Apr 19, 2024 • 7 min read

How to Create a Weight Gain Meal Plan

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While losing weight is a common challenge for many, gaining weight can be equally difficult. You may wish to gain weight if you are currently underweight due to illness or trying to build muscle mass.

If you’re trying to gain weight healthily, it takes mindfulness and intention. Gaining weight is not just about eating more but choosing nutrient-dense healthy foods that will lead to a sustainable and healthy increase on the scale.

The first step to gaining weight is to figure out how much you need to eat. This is different for everyone. 

Next, you may want to start tracking your foods to make sure you are eating enough to see that increase in weight. 

This guide goes over the steps to take and everything else you need to know about creating a healthy weight gain meal plan.

Step 1: Figuring out how much you need to eat

Healthily gaining weight requires an increase in calories, but it’s important to know how much for it to be sustainable. Eating a calorie surplus will not always give you the results you are looking for, and it can be difficult to keep up with in the long term.

To gain weight reasonably and maintainably, increase your calorie intake by 300-500 calories per day to start seeing a slow and steady incline on the scale.

To increase your calories, it’s helpful to know how much you should be eating to maintain your weight. To find this out, you can use online calculator tools such as this TDEE calculator.

This calculates your specific calorie range based on age, gender, height, weight, and activity level. This will give you your maintenance calories which you will then increase by 300 to 500 for weight gain.

For example, if your maintenance calories are 1,900 per day, you will want to eat between 2,200-2,400 calories per day for your calorie surplus. This increase in calories should lead to a healthy weight gain rate of about one to two pounds per week.

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Step 2: Choose or create your weight gain meals

Healthily gaining weight requires an increase in calories, but not just any calories will do. 

Sure, indulging in calorically dense foods such as ice cream, French fries, and fried chicken could likely lead to rapid weight gain, but this could lead to other health concerns in the long run.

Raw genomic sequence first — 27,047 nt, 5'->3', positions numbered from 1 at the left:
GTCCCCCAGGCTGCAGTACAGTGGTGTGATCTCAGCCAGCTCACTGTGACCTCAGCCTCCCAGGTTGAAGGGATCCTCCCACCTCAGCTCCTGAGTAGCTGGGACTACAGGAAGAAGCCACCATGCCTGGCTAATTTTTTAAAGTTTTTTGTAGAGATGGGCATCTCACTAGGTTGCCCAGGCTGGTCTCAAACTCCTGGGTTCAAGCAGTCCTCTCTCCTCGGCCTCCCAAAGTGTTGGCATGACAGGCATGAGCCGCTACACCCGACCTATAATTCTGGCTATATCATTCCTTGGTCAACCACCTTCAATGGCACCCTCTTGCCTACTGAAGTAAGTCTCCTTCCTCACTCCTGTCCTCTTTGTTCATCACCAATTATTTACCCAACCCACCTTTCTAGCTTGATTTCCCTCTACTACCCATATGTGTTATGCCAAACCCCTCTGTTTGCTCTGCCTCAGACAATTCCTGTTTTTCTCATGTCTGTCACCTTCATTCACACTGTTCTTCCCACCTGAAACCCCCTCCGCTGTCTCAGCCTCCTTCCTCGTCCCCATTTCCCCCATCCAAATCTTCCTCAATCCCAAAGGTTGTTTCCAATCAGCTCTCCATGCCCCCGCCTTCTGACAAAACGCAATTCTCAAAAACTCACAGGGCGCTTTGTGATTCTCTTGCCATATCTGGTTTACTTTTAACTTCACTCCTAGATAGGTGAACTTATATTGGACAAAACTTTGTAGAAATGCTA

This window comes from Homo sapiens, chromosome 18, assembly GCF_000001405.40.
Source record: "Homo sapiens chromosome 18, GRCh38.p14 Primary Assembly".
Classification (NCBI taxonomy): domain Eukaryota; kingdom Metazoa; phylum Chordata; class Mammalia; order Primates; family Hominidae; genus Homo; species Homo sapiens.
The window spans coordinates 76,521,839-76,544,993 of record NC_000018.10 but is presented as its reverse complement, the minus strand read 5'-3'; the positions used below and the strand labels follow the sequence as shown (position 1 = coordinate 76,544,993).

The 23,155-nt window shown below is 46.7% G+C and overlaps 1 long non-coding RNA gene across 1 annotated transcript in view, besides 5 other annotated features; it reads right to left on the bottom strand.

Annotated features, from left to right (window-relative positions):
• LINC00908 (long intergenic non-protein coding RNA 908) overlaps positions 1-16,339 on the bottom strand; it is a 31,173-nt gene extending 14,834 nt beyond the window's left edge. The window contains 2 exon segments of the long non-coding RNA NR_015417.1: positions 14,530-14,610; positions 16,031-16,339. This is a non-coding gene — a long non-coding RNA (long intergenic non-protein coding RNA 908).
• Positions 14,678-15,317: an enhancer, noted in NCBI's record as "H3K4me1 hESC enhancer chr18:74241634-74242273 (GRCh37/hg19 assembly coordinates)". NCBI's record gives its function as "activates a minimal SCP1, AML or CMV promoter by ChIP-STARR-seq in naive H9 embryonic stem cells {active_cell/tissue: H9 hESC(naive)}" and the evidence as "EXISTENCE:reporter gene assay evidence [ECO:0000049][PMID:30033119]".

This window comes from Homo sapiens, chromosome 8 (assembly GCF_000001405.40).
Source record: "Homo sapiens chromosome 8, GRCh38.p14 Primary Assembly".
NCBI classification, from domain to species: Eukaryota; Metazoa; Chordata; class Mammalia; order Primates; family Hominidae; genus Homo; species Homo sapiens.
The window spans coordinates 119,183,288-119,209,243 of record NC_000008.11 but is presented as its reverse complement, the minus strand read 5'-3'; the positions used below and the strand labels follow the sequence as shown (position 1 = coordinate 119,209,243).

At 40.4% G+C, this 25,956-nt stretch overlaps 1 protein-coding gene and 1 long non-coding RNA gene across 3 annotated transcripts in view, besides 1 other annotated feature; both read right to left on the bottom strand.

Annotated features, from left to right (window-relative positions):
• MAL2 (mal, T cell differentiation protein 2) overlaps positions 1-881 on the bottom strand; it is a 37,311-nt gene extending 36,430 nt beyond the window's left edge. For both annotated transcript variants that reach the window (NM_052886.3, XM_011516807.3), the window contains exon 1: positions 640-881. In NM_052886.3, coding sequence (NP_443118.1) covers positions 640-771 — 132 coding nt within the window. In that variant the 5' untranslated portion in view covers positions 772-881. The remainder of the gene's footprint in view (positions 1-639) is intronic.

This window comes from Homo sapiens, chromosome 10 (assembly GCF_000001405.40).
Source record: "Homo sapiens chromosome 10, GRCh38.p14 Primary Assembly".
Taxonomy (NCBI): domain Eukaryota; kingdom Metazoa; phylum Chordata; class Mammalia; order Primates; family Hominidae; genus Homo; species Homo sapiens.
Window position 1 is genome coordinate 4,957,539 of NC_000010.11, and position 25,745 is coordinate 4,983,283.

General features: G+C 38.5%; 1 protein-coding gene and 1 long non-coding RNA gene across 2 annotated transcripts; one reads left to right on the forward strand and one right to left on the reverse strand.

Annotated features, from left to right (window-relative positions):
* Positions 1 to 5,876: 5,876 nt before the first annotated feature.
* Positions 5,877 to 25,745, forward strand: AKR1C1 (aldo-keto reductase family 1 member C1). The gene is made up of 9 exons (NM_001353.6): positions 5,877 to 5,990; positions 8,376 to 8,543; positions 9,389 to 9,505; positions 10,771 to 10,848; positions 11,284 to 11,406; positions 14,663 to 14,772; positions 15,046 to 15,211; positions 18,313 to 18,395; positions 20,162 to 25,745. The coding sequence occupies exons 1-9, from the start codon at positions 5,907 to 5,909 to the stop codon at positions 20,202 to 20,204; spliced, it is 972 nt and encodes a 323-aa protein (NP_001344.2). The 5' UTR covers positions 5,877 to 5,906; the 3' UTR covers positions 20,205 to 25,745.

Instead, it’s ideal to choose nutrient-dense foods. These foods are a good source of calories and provide a lot of nutrients (as opposed to empty calories from sugar and fat).

Some examples of nutrient-dense foods include:

  • Olives and olive oil. Olives and olive oil are a rich source of monounsaturated fats which can help improve HDL levels and boost heart health.
  • Cheese and other full-fat dairy products. Full-fat dairy products are a rich source of protein, fat, and essential nutrients for bone health.
  • Nuts and seeds. Nuts and seeds contain a good source of protein, heart-healthy fats, fiber, and essential vitamins and minerals, which can protect against conditions such as heart disease and diabetes.
  • Avocado. Avocados are a rich source of monounsaturated fats, fiber, and a large variety of essential vitamins, minerals, and antioxidants. They are calorie-dense, incredibly versatile, and provide several health benefitsincluding boosting cardiovascular health.
  • Fatty fish (such as salmon or tuna). Fatty fish provide a hearty dose of omega-3 fats, and protein, and are a good source of calories. Omega 3s may help reduce inflammation and promote heart health.
  • Beans and legumes. Beans and legumes provide a rich source of high-fiber carbohydrates, protein, and essential B vitamins. They are naturally low in fat and very versatile in cooking.